Many years ago, after college but before I had children, in that sweet spot of time where my options were slightly more open to world travel, I spent some time studying in Prague, Czech Republic. I signed myself up for a Teaching English as a Second Language course, designed to help me find a job teaching English abroad. I had never been to Prague, but I did extensive online research and rather than stay in the suburb of Prague where the school was with the rest of the students in my class I decided to rent a flat right in the center of the city, just a block or so from the Charles Bridge and Prague Castle on a charming little street called Nerudova.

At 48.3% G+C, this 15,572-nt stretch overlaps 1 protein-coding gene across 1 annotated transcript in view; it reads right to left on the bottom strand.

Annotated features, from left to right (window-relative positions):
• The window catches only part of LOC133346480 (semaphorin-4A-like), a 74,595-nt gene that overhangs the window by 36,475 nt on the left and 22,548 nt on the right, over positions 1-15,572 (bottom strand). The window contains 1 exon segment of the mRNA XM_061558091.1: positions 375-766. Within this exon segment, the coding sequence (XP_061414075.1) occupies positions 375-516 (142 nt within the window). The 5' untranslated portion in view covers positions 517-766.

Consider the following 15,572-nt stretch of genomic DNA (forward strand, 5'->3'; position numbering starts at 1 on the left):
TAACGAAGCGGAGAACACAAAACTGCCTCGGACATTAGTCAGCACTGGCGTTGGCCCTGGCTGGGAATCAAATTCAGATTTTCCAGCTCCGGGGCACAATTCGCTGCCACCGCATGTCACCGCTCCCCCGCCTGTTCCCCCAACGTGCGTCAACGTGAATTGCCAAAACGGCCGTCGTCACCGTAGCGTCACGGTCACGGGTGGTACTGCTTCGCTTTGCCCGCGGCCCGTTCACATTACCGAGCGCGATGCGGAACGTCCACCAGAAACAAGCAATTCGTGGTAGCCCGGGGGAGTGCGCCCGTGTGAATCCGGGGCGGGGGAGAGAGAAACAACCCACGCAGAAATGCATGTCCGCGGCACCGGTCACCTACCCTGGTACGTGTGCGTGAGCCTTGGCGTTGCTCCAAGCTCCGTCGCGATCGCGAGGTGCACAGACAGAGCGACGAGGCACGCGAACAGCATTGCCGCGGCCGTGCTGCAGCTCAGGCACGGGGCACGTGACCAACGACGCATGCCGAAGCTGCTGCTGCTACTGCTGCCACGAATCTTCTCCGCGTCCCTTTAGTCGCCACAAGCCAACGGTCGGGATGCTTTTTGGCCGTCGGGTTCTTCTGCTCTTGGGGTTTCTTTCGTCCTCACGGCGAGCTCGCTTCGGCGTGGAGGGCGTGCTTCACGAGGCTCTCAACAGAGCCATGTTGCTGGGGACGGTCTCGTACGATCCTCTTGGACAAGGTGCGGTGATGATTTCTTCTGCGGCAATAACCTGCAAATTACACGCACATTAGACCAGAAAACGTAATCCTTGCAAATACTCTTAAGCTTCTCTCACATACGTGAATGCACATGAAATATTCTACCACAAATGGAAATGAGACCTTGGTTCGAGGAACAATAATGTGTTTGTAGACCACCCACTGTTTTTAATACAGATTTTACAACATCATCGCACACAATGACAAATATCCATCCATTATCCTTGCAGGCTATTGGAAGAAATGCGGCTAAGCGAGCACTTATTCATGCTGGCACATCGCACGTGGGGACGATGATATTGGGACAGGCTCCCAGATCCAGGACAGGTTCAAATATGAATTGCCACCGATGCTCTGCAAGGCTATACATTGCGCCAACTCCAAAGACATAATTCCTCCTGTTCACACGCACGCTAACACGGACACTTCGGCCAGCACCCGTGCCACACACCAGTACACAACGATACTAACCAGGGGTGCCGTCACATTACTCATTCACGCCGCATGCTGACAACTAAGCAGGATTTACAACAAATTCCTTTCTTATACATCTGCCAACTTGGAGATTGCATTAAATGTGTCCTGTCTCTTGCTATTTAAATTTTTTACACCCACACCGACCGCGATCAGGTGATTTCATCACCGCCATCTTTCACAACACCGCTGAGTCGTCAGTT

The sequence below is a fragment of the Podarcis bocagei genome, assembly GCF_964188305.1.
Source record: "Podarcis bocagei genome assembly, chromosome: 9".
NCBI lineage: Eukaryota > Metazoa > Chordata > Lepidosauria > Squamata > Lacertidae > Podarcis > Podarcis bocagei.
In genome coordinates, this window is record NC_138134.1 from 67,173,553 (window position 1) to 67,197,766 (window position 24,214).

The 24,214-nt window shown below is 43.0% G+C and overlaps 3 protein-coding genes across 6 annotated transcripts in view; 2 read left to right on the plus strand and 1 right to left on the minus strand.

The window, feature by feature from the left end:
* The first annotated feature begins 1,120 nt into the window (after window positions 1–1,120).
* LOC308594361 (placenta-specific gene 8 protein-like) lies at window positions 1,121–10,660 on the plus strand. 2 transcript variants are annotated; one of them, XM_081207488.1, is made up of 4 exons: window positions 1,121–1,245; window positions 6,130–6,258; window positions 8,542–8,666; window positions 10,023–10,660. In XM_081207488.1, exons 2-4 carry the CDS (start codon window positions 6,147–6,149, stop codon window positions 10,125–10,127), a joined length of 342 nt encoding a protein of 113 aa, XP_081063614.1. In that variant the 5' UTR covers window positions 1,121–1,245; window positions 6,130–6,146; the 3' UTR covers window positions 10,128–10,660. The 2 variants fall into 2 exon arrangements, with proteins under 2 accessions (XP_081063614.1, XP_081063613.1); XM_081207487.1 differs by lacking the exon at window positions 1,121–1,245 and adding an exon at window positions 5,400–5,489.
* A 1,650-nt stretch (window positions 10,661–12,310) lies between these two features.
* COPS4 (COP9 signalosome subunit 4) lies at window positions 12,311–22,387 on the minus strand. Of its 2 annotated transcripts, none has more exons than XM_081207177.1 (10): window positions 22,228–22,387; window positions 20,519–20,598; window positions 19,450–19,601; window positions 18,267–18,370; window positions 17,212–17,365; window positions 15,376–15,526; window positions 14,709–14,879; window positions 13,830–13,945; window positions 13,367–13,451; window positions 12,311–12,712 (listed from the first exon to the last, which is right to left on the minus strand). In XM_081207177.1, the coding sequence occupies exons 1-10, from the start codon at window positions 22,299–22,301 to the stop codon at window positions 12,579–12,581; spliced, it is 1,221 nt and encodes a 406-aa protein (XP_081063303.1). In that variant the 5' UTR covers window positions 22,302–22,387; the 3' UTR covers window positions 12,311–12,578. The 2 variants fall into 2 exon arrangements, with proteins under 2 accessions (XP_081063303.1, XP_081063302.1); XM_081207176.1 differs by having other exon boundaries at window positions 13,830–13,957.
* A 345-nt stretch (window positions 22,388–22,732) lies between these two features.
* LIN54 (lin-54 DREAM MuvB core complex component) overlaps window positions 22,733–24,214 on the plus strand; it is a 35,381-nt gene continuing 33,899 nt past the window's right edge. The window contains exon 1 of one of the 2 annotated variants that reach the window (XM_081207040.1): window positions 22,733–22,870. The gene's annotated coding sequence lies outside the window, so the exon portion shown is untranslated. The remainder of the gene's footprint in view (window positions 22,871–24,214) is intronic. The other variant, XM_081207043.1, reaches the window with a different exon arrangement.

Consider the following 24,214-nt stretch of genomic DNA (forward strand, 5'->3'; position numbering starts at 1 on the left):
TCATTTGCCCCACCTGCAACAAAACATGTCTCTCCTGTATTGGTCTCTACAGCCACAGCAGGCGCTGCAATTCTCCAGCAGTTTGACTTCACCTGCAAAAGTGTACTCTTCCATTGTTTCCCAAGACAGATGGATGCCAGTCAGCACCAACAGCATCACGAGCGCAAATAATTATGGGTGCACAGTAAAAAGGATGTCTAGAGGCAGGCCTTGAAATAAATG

I fell deeply in love with Prague shortly after arriving, and spent hours upon hours exploring the city, dragging myself home only when my legs got too tired to walk anymore. One of the most remarkable aspects of my trip to Prague was that it happened to be the first time I had ever traveled alone, and the first time I lived alone. My tiny little studio flat was perfect, kitted out in all Ikea stuff (I even had a little “locker” as a closet that held approximately four items of clothing) and I bought myself a little plant from Tesco and put photos up of my family back home. Although I would later buy a cheap cellphone like all the other students were using, for the first few weeks my only way to communicate was via the pay phone on the street a few doors down from my building. I had no wireless internet, no phone, and didn’t know a single person in my building. I loved it, and was also incredibly, profoundly lonely. After class each day I would take the metro back into Prague and would walk back to my little flat, make myself dinner, and get into my homework, just me, myself and I. My Czech was so bad that I rarely tried to talk to anyone except out of necessity, and I felt isolated from everyone around me. Although I fell deeply in love with the city, it was tinged with this disconnectedness from the people in it.